Second Time's a Charm?
George Voinovich's change of heart gives U.N. Ambassador John Bolton another shot at confirmation.
Sep 18, 2006, Vol. 12, No. 01 • By FRED BARNES
It was a warm weekend day in mid-July when, Republican senator George Voinovich of Ohio says, "it came to me." He was back in Cleveland, his hometown, taking a walk with his wife Janet in the neighborhood where they'd lived for 40 years. "You know," he said, "I've been thinking about John Bolton." He said this out of the blue since they hadn't been discussing Bolton, the American ambassador to the United Nations. "I've watched his performance. I think he's doing a good job in a tough place." War had just broken out between Israel and Hezbollah, he noted--all the more reason to have a U.N. ambassador stay in his post for the "long haul." And it was important to have someone with an institutional memory. "John knows where the bodies are buried. He knows the commitments people have made."
This was an important moment, maybe not historic but surely unusual. Voinovich had been the catalyst for the defeat of Bolton's nomination to the U.N. post in 2005. Without his unflinching opposition, Bolton most likely would have been confirmed. As it was, President Bush had been forced to give Bolton a recess appointment (it runs out next January). Voinovich had had no political reason for opposing Bolton, no need for a political boost. He'd been a popular mayor of Cleveland for 10 years and Ohio governor for 8 more. Now, at 70, he's as safe in his Senate seat as any Republican in Congress. True, he had been lionized by the press as a man of impressive independence and courage for his role in blocking Bolton. But that just made it harder for him to do what he was doing as he walked with his wife: change his mind. For certain, he would win little media approval by now backing Bolton's confirmation.
Voinovich asked his wife what she thought, as he often does. She, too, believed Bolton had not been the bull in a china shop at the U.N. that his foes had predicted. Nor had he been a freelancer, promoting his own foreign policy ideas rather than the Bush administration's. Voinovich then called Jeannie Siskovic, his foreign policy staffer back in Washington. "You know, I feel exactly the same way," she told Voinovich. A few days later, an article by Voinovich appeared on the op-ed page of the Washington Post under the headline "Why I'll Vote for Bolton." His fears about Bolton had not been realized. "My observations are that while Bolton is not perfect, he has demonstrated his ability, especially in recent months, to work with others and follow the president's lead by working multilaterally," the senator wrote. Voinovich had told few in Washington of his change of heart. So the piece was a major surprise--to Karl Rove, the White House political chief, for example. Rove had talked to Voinovich repeatedly about Bolton and believed he'd made no progress toward changing the senator's mind. He learned of Voinovich's new take on Bolton when he read his morning paper.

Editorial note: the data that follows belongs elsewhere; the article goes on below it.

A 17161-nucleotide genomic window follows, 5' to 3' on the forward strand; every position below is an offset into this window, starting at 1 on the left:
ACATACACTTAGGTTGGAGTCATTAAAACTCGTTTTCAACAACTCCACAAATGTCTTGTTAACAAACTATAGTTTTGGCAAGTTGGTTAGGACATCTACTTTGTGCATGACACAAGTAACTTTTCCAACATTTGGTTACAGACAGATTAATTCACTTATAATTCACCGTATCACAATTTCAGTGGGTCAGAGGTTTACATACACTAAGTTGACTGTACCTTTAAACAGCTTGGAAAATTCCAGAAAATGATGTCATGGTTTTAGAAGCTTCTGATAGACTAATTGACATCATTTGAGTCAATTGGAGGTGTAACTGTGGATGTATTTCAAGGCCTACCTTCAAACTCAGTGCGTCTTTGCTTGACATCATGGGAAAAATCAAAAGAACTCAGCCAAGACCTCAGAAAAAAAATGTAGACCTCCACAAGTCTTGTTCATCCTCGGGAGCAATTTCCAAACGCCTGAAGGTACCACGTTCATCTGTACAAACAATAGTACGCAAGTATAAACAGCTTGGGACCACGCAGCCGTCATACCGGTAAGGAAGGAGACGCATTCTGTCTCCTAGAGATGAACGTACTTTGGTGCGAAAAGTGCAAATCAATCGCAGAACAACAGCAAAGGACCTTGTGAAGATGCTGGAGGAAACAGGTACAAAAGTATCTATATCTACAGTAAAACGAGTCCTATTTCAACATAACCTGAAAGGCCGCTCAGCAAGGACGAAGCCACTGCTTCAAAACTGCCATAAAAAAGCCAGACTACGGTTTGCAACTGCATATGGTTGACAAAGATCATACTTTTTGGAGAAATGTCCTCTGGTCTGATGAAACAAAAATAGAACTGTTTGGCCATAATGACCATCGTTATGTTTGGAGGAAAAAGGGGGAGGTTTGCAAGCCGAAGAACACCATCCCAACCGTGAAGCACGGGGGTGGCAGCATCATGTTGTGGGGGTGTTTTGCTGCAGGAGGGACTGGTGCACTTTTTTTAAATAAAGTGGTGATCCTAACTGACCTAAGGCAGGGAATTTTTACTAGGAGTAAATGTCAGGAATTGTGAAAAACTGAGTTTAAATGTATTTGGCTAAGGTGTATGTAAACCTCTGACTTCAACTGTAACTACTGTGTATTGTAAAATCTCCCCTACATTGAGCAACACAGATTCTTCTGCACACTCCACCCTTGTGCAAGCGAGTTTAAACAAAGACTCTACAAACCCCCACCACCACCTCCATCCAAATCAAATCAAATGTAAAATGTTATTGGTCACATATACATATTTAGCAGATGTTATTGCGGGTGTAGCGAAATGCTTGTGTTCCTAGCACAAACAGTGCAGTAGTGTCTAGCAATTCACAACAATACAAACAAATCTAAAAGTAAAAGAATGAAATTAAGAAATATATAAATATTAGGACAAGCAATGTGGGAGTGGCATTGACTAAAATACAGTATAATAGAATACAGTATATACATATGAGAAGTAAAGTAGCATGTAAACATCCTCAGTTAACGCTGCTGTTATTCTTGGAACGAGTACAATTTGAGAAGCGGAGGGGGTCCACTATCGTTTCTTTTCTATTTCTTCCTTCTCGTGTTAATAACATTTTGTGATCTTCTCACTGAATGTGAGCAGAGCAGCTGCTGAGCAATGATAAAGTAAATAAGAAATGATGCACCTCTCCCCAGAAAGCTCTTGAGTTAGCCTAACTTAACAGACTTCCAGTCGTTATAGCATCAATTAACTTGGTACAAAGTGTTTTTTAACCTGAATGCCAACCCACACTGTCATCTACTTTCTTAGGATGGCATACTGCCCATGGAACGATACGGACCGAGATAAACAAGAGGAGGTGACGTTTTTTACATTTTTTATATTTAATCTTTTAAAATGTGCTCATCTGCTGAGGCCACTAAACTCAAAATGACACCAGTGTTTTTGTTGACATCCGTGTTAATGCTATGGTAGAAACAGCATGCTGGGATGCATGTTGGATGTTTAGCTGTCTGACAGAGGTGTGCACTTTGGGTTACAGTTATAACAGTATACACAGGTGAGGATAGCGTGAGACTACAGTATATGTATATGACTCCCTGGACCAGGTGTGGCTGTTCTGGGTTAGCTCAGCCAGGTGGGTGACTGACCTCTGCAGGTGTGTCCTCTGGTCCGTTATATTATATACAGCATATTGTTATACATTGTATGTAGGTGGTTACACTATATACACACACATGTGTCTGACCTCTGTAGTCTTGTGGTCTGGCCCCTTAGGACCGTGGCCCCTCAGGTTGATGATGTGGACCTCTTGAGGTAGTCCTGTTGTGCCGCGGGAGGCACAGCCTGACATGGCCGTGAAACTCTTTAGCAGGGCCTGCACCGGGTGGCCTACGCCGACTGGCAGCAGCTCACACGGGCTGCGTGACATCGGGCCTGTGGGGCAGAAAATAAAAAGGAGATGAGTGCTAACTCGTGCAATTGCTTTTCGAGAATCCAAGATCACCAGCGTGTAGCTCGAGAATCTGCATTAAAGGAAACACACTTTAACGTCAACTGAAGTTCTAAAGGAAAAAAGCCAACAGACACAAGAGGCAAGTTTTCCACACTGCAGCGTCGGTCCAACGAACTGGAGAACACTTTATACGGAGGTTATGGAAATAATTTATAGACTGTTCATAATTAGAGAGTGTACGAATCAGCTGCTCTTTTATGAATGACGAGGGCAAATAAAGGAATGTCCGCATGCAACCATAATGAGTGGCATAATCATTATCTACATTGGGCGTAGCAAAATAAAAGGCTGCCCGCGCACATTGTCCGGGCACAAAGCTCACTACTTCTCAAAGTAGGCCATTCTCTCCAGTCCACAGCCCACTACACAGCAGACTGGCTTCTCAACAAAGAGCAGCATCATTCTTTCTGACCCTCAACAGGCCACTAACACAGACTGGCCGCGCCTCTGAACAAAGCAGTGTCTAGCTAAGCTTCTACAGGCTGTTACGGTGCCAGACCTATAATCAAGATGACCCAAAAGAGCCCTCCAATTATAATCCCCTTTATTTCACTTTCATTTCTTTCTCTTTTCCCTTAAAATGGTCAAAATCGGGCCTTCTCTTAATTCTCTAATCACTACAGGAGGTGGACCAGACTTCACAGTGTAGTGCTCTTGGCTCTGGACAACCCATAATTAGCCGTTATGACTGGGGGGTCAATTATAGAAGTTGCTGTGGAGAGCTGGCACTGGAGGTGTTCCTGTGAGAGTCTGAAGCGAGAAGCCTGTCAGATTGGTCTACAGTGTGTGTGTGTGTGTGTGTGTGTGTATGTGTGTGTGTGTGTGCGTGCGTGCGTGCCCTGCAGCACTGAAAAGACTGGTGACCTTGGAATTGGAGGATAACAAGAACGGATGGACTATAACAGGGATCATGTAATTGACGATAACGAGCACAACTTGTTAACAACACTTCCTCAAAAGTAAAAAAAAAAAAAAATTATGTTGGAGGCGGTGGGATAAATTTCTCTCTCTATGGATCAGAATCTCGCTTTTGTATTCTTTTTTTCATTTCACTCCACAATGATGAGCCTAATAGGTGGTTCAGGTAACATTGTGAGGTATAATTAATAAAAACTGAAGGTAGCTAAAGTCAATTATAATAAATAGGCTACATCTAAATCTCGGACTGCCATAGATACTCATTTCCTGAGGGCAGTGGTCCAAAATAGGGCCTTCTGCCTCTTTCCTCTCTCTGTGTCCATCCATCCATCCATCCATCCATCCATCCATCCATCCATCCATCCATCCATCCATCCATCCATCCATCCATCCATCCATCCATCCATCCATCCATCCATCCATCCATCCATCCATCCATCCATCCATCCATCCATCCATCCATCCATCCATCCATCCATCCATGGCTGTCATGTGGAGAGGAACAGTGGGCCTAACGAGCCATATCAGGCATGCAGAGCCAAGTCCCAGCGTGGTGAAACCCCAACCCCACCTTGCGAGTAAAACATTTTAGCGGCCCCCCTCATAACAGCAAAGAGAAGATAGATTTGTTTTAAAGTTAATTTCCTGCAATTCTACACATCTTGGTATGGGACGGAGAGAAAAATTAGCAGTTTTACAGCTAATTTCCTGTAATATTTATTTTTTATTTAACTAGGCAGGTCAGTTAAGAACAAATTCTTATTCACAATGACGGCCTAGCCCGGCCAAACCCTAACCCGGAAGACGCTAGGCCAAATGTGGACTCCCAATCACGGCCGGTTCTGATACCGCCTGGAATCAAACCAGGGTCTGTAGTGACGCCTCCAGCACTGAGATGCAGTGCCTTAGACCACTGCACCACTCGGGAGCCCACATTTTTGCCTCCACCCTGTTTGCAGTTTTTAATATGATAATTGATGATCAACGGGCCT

Voinovich's switch had the same impact as his original opposition, only in reverse. It made the renomination of Bolton viable. By itself, it meant that confirmation was now likely, though not certain given the level of Democratic opposition and the vagaries of Senate politics. Bolton has near-unanimous support among Republicans. One undecided senator, Chuck Hagel of Nebraska, called Bolton last week, chatted for 20 minutes, and promised his vote.
Over the past year, Bolton has won the strong backing of Jewish and pro-Israel groups, or, to be precise, stronger backing. They give Bolton credit--well-deserved credit--for engineering the 1991 repeal of the U.N. resolution declaring Zionism to be racism. He was assistant secretary of state for international organization affairs at the time. Last month, I went with Bolton when he spoke to a gathering at the New York office of the Conference of Presidents of Major American Jewish Organizations. It was a lovefest. One participant told me he wished Bolton could be prime minister of Israel. He didn't appear to be joking. The pro-Israel groups have pressed Democratic senators in particular not to block Bolton's confirmation. They expect Senator Chuck Schumer of New York, one of Bolton's harshest critics, to vote no on Bolton but to decline to join the filibuster that Senator Chris Dodd of Connecticut is eager to organize.